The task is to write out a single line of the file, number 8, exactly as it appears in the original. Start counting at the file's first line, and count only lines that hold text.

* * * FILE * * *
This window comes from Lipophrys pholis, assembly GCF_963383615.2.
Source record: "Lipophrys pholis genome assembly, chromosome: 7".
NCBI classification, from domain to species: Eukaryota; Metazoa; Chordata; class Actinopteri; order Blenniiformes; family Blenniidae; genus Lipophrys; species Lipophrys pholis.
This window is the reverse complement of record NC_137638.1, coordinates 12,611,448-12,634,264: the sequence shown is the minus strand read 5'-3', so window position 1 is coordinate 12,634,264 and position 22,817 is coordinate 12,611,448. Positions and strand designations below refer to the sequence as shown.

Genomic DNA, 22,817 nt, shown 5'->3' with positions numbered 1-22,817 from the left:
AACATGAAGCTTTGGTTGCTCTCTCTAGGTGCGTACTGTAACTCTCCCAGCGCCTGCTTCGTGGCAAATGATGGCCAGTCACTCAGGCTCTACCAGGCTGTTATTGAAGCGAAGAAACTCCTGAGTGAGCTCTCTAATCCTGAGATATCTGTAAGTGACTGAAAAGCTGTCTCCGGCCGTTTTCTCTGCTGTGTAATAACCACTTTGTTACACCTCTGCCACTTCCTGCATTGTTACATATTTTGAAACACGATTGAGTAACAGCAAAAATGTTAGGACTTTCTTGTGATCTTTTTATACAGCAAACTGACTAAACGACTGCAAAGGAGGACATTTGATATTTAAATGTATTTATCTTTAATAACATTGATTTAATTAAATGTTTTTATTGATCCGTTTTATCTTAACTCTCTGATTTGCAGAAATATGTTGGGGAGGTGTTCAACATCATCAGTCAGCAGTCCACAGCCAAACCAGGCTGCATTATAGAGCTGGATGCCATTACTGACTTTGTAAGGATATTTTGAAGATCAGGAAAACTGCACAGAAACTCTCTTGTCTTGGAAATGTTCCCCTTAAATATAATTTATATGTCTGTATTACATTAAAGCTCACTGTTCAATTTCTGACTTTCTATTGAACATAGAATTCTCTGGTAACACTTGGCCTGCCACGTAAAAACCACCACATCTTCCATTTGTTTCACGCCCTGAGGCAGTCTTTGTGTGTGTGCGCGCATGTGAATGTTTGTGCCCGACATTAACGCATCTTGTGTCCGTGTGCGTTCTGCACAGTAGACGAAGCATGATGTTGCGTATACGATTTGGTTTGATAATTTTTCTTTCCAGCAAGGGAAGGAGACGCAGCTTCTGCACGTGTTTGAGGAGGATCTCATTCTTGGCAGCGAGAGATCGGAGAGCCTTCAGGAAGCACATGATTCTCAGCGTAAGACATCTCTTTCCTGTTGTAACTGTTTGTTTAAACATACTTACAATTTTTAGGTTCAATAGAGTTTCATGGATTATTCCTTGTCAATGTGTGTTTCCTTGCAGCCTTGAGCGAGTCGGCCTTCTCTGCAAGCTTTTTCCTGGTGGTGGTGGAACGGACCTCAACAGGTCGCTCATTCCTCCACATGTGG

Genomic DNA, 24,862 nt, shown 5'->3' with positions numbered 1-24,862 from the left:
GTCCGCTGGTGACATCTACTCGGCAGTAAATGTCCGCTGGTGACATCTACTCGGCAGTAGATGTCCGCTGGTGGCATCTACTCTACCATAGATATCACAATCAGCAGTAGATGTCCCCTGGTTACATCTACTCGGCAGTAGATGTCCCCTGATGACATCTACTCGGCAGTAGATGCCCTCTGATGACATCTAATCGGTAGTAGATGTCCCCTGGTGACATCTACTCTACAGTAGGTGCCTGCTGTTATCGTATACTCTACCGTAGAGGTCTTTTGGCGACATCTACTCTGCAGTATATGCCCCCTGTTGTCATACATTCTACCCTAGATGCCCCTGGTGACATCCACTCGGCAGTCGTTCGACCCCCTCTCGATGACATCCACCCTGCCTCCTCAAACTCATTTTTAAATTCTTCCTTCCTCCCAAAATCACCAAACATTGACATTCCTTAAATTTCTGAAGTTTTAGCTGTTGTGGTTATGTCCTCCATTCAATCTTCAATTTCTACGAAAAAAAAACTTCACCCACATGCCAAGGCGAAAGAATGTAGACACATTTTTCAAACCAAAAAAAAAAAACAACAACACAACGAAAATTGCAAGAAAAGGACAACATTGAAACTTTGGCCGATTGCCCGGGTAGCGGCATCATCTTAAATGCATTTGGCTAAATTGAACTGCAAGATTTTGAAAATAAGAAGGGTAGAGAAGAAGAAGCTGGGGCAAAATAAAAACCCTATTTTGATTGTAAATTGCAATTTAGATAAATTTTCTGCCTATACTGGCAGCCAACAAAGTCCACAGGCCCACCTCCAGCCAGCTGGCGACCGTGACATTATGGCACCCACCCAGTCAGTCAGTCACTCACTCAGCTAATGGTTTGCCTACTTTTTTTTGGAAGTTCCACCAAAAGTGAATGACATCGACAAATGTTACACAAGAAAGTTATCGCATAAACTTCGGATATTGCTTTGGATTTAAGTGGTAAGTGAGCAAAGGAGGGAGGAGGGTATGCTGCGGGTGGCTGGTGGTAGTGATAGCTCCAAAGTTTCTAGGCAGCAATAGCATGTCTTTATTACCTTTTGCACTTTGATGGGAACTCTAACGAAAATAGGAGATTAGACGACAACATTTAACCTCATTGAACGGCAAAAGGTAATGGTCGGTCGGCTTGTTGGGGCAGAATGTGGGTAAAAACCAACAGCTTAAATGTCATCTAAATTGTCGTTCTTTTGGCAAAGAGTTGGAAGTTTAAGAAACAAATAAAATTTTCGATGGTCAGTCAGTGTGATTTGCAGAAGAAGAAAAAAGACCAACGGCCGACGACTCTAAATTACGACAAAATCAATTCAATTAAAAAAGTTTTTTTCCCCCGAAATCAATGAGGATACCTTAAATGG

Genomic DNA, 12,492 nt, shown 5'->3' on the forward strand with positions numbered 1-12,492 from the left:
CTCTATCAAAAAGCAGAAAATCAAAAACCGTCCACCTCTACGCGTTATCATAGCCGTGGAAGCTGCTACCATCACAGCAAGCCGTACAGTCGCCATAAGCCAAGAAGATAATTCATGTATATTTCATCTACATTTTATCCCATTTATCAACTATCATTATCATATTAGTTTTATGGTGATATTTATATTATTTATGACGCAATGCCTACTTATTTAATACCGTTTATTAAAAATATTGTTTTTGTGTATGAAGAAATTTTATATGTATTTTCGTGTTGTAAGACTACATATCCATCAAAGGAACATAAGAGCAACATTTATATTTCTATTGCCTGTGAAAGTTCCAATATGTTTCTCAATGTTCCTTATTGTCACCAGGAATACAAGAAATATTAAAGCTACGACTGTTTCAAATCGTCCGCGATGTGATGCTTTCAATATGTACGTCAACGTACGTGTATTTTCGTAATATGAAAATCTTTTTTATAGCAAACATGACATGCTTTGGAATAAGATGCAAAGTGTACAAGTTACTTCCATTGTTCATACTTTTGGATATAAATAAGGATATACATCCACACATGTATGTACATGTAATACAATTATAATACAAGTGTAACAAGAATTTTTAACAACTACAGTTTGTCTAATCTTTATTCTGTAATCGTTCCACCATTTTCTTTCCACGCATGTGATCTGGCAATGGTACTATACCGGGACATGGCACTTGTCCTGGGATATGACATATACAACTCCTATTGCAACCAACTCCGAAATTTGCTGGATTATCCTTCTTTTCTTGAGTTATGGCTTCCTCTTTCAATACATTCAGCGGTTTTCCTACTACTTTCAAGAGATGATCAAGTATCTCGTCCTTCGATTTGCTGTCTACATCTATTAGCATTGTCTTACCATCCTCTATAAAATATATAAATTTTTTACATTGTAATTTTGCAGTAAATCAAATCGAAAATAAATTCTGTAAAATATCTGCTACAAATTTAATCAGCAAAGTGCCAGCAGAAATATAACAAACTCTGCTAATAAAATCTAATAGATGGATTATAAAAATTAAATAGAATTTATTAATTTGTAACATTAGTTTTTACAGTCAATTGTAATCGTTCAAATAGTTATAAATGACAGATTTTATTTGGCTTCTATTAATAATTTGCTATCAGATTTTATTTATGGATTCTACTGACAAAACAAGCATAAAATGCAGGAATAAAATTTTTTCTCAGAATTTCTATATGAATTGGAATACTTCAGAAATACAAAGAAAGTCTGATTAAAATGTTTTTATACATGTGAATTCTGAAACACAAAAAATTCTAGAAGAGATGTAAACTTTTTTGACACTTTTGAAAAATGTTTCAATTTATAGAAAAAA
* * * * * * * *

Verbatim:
GTCCGCTGGTGACATCTACTCGGCAGTAAATGTCCGCTGGTGACATCTACTCGGCAGTAGATGTCCGCTGGTGGCATCTACTCTACCATAGATATCACAATCAGCAGTAGATGTCCCCTGGTTACATCTACTCGGCAGTAGATGTCCCCTGATGACATCTACTCGGCAGTAGATGCCCTCTGATGACATCTAATCGGTAGTAGATGTCCCCTGGTGACATCTACTCTACAGTAGGTGCCTGCTGTTATCGTATACTCTACCGTAGAGGTCTTTTGGCGACATCTACTCTGCAGTATATGCCCCCTGTTGTCATACATTCTACCCTAGATGCCCCTGGTGACATCCACTCGGCAGTCGTTCGACCCCCTCTCGATGACATCCACCCTGCCTCCTCAAACTCATTTTTAAATTCTTCCTTCCTCCCAAAATCACCAAACATTGACATTCCTTAAATTTCTGAAGTTTTAGCTGTTGTGGTTATGTCCTCCATTCAATCTTCAATTTCTACGAAAAAAAAACTTCACCCACATGCCAAGGCGAAAGAATGTAGACACATTTTTCAAACCAAAAAAAAAAAACAACAACACAACGAAAATTGCAAGAAAAGGACAACATTGAAACTTTGGCCGATTGCCCGGGTAGCGGCATCATCTTAAATGCATTTGGCTAAATTGAACTGCAAGATTTTGAAAATAAGAAGGGTAGAGAAGAAGAAGCTGGGGCAAAATAAAAACCCTATTTTGATTGTAAATTGCAATTTAGATAAATTTTCTGCCTATACTGGCAGCCAACAAAGTCCACAGGCCCACCTCCAGCCAGCTGGCGACCGTGACATTATGGCACCCACCCAGTCAGTCAGTCACTCACTCAGCTAATGGTTTGCCTACTTTTTTTTGGAAGTTCCACCAAAAGTGAATGACATCGACAAATGTTACACAAGAAAGTTATCGCATAAACTTCGGATATTGCTTTGGATTTAAGTGGTAAGTGAGCAAAGGAGGGAGGAGGGTATGCTGCGGGTGGCTGGTGGTAGTGATAGCTCCAAAGTTTCTAGGCAGCAATAGCATGTCTTTATTACCTTTTGCACTTTGATGGGAACTCTAACGAAAATAGGAGATTAGACGACAACATTTAACCTCATTGAACGGCAAAAGGTAATGGTCGGTCGGCTTGTTGGGGCAGAATGTGGGTAAAAACCAACAGCTTAAATGTCATCTAAATTGTCGTTCTTTTGGCAAAGAGTTGGAAGTTTAAGAAACAAATAAAATTTTCGATGGTCAGTCAGTGTGATTTGCAGAAGAAGAAAAAAGACCAACGGCCGACGACTCTAAATTACGACAAAATCAATTCAATTAAAAAAGTTTTTTTCCCCCGAAATCAATGAGGATACCTTAAATGG